By Hannah Binns
DNA tests on waste dumped in the countryside could help track down illegal fly-tippers.
Birmingham City Council will be the first to try out new DNA testing techniques on personal items such as clothing and mattresses, in an attempt to catch fly-tippers and cut down on its annual £800,000 clean-up bill.
A similar technique has been successfully used by Barking and Dagenham Council to catch dog owners who fail to pick up after their pets.
Tom Quigley, head of Birmingham’s waste enforcement unit said he was optimistic about the scheme.
He told the Times: “We have to prove beyond any reasonable doubt who is responsible”.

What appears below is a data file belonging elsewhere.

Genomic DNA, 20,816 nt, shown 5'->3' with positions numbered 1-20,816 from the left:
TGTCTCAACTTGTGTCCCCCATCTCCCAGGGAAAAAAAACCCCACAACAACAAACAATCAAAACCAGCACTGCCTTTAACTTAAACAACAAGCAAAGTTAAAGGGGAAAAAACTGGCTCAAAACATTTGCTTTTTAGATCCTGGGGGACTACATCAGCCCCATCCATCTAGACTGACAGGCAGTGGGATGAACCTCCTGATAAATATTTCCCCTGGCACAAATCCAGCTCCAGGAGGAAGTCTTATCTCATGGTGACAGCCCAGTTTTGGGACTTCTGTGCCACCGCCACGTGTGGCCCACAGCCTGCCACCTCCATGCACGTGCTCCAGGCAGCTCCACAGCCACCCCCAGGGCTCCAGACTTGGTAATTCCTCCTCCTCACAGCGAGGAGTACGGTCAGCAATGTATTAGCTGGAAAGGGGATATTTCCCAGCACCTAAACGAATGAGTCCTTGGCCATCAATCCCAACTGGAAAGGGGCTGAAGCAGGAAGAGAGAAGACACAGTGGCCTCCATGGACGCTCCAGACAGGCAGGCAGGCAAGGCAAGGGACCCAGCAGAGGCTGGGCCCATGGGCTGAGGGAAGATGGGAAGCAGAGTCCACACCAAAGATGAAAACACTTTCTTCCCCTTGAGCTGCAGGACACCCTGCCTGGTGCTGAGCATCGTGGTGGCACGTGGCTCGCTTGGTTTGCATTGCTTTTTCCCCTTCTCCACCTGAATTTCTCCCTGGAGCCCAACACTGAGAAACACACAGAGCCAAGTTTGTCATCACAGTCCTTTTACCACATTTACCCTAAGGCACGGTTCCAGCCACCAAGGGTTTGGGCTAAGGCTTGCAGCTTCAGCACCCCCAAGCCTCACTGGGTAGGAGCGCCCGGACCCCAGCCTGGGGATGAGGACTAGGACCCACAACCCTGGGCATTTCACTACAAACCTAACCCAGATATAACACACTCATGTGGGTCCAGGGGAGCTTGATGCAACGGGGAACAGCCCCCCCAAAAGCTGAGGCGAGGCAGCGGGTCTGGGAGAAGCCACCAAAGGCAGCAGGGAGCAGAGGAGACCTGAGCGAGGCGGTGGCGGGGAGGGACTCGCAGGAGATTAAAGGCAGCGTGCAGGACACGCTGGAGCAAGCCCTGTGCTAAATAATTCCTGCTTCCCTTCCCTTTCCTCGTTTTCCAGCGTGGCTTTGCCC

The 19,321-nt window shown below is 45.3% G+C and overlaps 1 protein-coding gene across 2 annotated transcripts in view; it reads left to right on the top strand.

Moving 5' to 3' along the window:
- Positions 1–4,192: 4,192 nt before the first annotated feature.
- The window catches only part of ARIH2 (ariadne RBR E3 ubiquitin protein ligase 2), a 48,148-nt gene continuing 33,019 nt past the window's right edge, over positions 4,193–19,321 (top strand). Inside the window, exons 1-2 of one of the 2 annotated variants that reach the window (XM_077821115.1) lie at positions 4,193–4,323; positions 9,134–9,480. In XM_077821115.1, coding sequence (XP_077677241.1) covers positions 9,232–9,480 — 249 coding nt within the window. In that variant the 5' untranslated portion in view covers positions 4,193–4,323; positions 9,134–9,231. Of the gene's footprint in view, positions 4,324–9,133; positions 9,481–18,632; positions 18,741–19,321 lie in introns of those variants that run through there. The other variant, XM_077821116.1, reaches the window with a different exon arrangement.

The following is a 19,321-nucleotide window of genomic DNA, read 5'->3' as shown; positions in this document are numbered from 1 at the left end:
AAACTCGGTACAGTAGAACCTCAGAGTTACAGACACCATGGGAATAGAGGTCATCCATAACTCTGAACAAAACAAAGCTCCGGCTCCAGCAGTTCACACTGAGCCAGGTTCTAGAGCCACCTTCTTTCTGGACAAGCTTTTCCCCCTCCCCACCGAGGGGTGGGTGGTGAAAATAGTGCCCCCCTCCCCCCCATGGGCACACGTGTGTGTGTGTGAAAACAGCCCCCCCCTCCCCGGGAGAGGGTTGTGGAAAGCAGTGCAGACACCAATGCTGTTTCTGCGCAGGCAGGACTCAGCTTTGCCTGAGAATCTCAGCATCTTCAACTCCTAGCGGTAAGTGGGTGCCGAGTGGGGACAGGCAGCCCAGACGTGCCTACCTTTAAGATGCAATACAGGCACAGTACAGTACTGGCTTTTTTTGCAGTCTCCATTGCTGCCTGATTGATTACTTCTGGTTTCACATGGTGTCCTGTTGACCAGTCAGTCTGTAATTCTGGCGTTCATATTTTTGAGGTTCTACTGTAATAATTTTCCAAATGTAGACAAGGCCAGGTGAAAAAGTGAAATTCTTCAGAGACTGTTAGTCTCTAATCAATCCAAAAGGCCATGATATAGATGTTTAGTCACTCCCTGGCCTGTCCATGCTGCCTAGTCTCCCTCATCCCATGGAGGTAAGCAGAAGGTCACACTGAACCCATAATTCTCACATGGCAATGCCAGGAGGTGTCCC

2014/2015 saw a rise of incidents by 5.6 per cent, with a reported 900,000 cases nationwide, two-thirds of which involved household waste such as mattresses and fridges.
Commonly dumped on country lanes, footpaths and bridleways, it is almost impossible to catch culprits, with less than a third of cases resulting in conviction.
If caught, fly-tippers face unlimited fines alongside a possible jail sentence of five years.
However, DNA experts remain sceptical about the roll-out of such initiatives.
Jim Thompson, manager of LGC Group, which specialises in DNA testing, suggested many items may have more than one person’s DNA on them, making it ‘very difficult’ to identify the culprit.
He also highlighted the fact the UK’s DNA database was limited.